Laying the cable to Woody Island from Maryborough.

The Queenslander 20 March 1869.

The S.S. Leonie left Brisbane on Wednesday, March 3, with the telegraph cable for connecting Woody Island with the land line to Maryborough. She had also on board the necessary instruments and appliances for laying and testing the cable. The steamer was in charge of Captain Belither and the cable and other telegraphic material were under the care of Captain Sterling, the Government marine surveyor.

The Leonie left the Brisbane bar on Thursday, the 4th instant, at 9 a.m. and passed out to sea by the North Passage near Bribie Island. About 8 p.m. the same day, she exchanged signals with S.S. Diamantina bound north. On the passage down to Wide Bay, fine weather with light north-easterly winds prevailed. On Saturday, the 6th, she made Double Island Point at daylight; stood in for the western bar of Wide Bay and at 11 a.m. she crossed it.

On getting inside, she took on board a blackfellow named Harry, from Fraser Island, to assist in piloting the vessel to the Fairway buoy, at the mouth of the Mary River. At 7 p.m. the pilot cutter Era came alongside and put Mr. Cracknell, the Superintendent of Telegraphs, and his assistant, Mr. Edwards, on board the steamer and about an hour later she anchored for the night near the Fairway buoy.

At daylight on Sunday, the 7th, weighed anchor and stood for Woody Island and at 10 a.m. anchored abreast of the northernmost lighthouse on that island. The weather being very favorable, all the instruments were landed and fitted up in the lightkeeper's cottage, preparatory to laying the cable next day. The land line on the island, which extends from the light-keeper's house to the test-house on the western side of the Island, was completed before the steamer arrived. At 5 p.m. the steamer got underweigh and proceeded round south of the island to the western side, where she anchored about 9.30 p.m., a little to the southward of the test-house.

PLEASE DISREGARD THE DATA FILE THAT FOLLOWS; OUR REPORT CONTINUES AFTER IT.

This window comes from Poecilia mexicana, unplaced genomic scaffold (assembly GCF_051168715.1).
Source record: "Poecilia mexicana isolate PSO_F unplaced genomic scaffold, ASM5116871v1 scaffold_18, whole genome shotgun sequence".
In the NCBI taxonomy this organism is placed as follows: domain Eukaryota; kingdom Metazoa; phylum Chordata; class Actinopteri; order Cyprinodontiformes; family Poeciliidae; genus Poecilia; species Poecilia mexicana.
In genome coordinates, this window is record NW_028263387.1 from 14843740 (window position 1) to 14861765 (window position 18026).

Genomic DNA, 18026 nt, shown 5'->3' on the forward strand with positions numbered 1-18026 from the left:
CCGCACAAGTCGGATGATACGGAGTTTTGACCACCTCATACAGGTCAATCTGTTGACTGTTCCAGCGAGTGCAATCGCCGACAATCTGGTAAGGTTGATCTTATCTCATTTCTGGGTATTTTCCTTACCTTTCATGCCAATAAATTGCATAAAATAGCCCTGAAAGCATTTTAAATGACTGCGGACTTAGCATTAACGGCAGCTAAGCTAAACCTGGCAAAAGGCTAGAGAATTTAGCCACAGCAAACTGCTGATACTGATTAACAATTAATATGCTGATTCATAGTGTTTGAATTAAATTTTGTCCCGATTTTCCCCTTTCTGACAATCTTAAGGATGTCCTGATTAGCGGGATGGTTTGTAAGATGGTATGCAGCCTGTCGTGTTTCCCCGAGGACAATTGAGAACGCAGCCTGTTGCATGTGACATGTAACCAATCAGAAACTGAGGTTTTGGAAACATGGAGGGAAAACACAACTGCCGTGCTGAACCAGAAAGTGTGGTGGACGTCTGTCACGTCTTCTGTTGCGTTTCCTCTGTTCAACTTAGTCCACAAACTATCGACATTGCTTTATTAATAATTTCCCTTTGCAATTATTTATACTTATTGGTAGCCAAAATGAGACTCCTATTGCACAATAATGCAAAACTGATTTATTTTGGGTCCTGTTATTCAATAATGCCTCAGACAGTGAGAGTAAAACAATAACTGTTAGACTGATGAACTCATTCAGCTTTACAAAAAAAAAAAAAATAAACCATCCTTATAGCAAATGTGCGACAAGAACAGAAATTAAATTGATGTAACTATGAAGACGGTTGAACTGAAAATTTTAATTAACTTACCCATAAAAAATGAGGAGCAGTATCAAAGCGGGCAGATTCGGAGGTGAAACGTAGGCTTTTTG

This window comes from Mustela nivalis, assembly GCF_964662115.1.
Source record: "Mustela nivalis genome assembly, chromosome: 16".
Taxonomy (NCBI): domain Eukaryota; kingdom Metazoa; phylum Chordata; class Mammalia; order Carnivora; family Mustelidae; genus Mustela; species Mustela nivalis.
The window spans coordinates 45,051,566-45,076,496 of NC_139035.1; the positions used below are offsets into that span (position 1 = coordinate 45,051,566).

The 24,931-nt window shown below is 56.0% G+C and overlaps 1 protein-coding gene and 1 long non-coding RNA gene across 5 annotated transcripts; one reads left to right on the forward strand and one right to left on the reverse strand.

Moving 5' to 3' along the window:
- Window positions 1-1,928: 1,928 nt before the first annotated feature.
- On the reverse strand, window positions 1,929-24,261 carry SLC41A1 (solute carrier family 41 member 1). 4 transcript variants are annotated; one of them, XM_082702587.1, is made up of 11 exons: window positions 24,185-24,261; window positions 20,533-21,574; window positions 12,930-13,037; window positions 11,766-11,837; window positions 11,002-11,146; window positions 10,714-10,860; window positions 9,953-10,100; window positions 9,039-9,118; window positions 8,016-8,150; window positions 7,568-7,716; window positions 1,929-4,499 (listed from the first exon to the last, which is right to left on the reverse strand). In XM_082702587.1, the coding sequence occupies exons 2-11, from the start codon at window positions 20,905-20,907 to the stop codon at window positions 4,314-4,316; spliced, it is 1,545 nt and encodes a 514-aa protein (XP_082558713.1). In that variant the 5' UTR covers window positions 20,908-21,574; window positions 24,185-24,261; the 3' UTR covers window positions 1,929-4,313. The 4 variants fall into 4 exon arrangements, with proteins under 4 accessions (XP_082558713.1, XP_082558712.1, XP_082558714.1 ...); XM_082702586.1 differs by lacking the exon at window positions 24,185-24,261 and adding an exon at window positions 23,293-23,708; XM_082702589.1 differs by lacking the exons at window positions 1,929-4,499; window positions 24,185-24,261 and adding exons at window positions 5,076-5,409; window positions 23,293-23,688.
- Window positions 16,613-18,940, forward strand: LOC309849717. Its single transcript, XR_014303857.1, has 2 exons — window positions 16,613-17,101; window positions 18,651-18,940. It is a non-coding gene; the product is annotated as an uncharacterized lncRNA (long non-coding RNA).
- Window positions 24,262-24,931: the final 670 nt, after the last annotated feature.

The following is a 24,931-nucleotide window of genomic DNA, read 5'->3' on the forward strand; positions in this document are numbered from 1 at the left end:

She lay there that night, and on Monday, at 6.30 a.m., the shore end of the cable was landed. The connections with the land line were then made. About 8 o'clock Mr. Cracknell came on board the steamer, which immediately got underweigh,and the laying of the cable commenced. She steered a direct course for the test-house on the main land. The steamer ran up on the beach, which was muddy, until she grounded, about half-a-mile from the shore.

On Tuesday morning, at high water, the steamer was enabled to run in close, and the other end of the cable was landed. The connections with the land line were then made, and the Woody Island telegraph line was complete.

Throughout the trip the weather was most favorable and the whole of the work was finished without a single mishap - even of the most trivial kind. Mr. Cracknell had the general supervision of the entire work; Captain Sterling had charge of the cable and other material and Captain Belither was in command of the steamer. In noticing the departure of the Leonie for Wide Bay, we stated, in error,that Captain Sterling was in charge of the steamer. That gentleman simply had the telegraphic material under his care; Captain Belither was in charge of the Leonie throughout the expedition.